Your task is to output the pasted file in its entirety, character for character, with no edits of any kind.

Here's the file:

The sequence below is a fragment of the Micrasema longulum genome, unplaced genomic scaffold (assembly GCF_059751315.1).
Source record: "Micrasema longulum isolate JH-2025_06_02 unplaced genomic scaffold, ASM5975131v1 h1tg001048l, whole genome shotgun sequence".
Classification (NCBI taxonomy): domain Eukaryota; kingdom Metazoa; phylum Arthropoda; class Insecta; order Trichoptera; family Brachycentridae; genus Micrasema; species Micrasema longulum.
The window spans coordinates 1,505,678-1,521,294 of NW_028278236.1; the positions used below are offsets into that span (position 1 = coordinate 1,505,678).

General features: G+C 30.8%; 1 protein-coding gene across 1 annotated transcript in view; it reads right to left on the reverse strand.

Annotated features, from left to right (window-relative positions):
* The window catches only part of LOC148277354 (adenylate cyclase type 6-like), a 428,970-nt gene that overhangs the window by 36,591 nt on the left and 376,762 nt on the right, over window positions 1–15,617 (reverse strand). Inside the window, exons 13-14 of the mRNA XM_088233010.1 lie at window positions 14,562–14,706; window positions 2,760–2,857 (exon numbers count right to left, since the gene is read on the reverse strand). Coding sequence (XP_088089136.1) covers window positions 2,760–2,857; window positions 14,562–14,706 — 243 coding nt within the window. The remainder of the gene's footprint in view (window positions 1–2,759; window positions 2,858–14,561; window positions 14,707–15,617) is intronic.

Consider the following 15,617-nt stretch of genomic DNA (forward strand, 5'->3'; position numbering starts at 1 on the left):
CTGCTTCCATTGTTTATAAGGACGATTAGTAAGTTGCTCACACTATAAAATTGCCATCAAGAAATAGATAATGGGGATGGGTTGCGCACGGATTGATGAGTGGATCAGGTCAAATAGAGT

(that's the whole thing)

The sequence below is a fragment of the Micrasema longulum genome, unplaced genomic scaffold (assembly GCF_059751315.1).
Source record: "Micrasema longulum isolate JH-2025_06_02 unplaced genomic scaffold, ASM5975131v1 h1tg001048l, whole genome shotgun sequence".
Classification (NCBI taxonomy): domain Eukaryota; kingdom Metazoa; phylum Arthropoda; class Insecta; order Trichoptera; family Brachycentridae; genus Micrasema; species Micrasema longulum.
The window spans coordinates 1,505,678-1,521,294 of NW_028278236.1; the positions used below are offsets into that span (position 1 = coordinate 1,505,678).

General features: G+C 30.8%; 1 protein-coding gene across 1 annotated transcript in view; it reads right to left on the reverse strand.

Annotated features, from left to right (window-relative positions):
* The window catches only part of LOC148277354 (adenylate cyclase type 6-like), a 428,970-nt gene that overhangs the window by 36,591 nt on the left and 376,762 nt on the right, over window positions 1–15,617 (reverse strand). Inside the window, exons 13-14 of the mRNA XM_088233010.1 lie at window positions 14,562–14,706; window positions 2,760–2,857 (exon numbers count right to left, since the gene is read on the reverse strand). Coding sequence (XP_088089136.1) covers window positions 2,760–2,857; window positions 14,562–14,706 — 243 coding nt within the window. The remainder of the gene's footprint in view (window positions 1–2,759; window positions 2,858–14,561; window positions 14,707–15,617) is intronic.

Consider the following 15,617-nt stretch of genomic DNA (forward strand, 5'->3'; position numbering starts at 1 on the left):
CTGCTTCCATTGTTTATAAGGACGATTAGTAAGTTGCTCACACTATAAAATTGCCATCAAGAAATAGATAATGGGGATGGGTTGCGCACGGATTGATGAGTGGATCAGGTCAAATAGAGT